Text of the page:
In an increasingly complicated farming landscape of legislation, regulation and advancing technology, farmers require expert input to get the most out of their businesses and stay within the rules. Adam Clarke meets three farm advisers offering outstanding customer-driven support in their own fields.

David Coombes

Cedar Farm Practice, Hampshire

David-Coombes

The complete farm vet in the eyes of any livestock farmer would offer not only treatment, but also advice on herd health, nutrition and reproductive services.

And that is exactly what Hampshire-based vet David Coombes is doing for the 250-strong client base he has built across his home county, Dorset, the Isle of Wight, Berkshire and Somerset as director and senior clinician of Cedar Farm Practice.

Combined with a passion and enthusiasm for livestock and his own small dairy herd, he offers his clients the perspective of both a vet and herdsman.

A restructuring of the business eight years ago allowed it to focus solely on farm animals and David was quick to seek new services to offer and generate profits for the business in the face of squeezed margins on drug sales.

Business facts

  • Livestock-dedicated veterinary practice with bases in Hampshire, Dorset and the Isle of Wight
  • 250-plus clients across five counties
  • Three full-time and two 
part-time vets
  • Advice and treatment for dairy, beef, sheep and pigs

Extending reach

In the short term, David says further expansion into the Isle of Wight is a key goal for the business and he has recently taken on a graduate with sheep expertise to attract more clients.

“Vet services and animal health advice is currently limited on the island, so that could provide us with an area of growth, and our new vet is a small ruminant specialist keen to expand that area of the business.”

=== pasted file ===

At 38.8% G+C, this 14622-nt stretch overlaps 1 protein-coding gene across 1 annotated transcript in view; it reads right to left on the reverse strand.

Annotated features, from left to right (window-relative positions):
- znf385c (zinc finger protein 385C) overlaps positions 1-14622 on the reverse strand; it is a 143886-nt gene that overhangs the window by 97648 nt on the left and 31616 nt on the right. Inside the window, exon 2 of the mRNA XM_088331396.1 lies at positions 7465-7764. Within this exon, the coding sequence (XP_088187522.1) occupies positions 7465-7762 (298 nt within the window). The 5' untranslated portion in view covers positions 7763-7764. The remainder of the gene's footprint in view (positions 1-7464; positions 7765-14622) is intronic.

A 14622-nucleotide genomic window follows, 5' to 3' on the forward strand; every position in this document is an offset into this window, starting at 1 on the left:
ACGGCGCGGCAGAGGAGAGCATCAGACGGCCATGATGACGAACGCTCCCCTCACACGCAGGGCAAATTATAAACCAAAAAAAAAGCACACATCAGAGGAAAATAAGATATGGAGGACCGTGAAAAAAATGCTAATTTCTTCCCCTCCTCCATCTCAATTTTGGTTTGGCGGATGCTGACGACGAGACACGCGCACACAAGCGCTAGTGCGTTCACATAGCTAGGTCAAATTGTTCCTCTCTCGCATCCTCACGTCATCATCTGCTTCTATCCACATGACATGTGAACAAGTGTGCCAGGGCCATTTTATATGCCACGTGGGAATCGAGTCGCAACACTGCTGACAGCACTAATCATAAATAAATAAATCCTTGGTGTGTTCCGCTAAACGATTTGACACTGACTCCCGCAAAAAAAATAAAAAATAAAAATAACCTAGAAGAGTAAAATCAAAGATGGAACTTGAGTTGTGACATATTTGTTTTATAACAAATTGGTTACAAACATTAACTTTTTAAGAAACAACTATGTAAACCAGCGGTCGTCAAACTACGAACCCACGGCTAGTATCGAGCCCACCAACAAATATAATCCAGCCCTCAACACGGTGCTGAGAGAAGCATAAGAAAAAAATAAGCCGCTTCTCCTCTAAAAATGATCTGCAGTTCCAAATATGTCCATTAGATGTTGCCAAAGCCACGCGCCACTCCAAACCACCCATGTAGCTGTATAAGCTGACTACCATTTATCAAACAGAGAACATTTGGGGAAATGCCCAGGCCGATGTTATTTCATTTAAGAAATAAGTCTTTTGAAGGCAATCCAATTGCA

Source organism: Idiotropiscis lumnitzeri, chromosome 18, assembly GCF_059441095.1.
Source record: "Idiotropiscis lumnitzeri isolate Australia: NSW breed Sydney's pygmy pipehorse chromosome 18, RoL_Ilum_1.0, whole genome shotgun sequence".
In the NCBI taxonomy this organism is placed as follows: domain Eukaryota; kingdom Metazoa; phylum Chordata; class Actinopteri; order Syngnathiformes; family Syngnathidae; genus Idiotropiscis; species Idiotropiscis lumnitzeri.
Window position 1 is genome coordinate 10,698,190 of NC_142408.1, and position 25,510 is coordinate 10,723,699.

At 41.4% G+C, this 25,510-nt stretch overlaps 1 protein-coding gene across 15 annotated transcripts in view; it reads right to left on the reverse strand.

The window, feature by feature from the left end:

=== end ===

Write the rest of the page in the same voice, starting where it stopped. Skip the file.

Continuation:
David is wary of growing too fast too soon and potentially taking on too much for his three full-time and two part-time staff.

“We are very much client-driven and don’t want our current client base to become disillusioned with our services,” he says.

Embryo transfer

It is the area of genomics and embryo transfer that is driving David’s long-term vision for expansion and offering his client base a unique genetics service to improve herd performance, primarily in dairy and beef production.

Already a popular technique in North America, embryo transfer allows a producer to quickly multiply the most desirable genetics within a herd using in-vitro fertilisation (IVF) of retrieved eggs from the highest performing cows, with the highest pedigree bull semen.

Already providing 7% of his client base with the service, David believes there is an increasing demand for embryonic transfer in the UK, which has so far been slow to adopt the technique.

“We are in the advanced planning stage of setting up a central laboratory, along with five other practices that have shared the investment. We are also looking to bring in some expertise from outside the UK.”

Pushing yields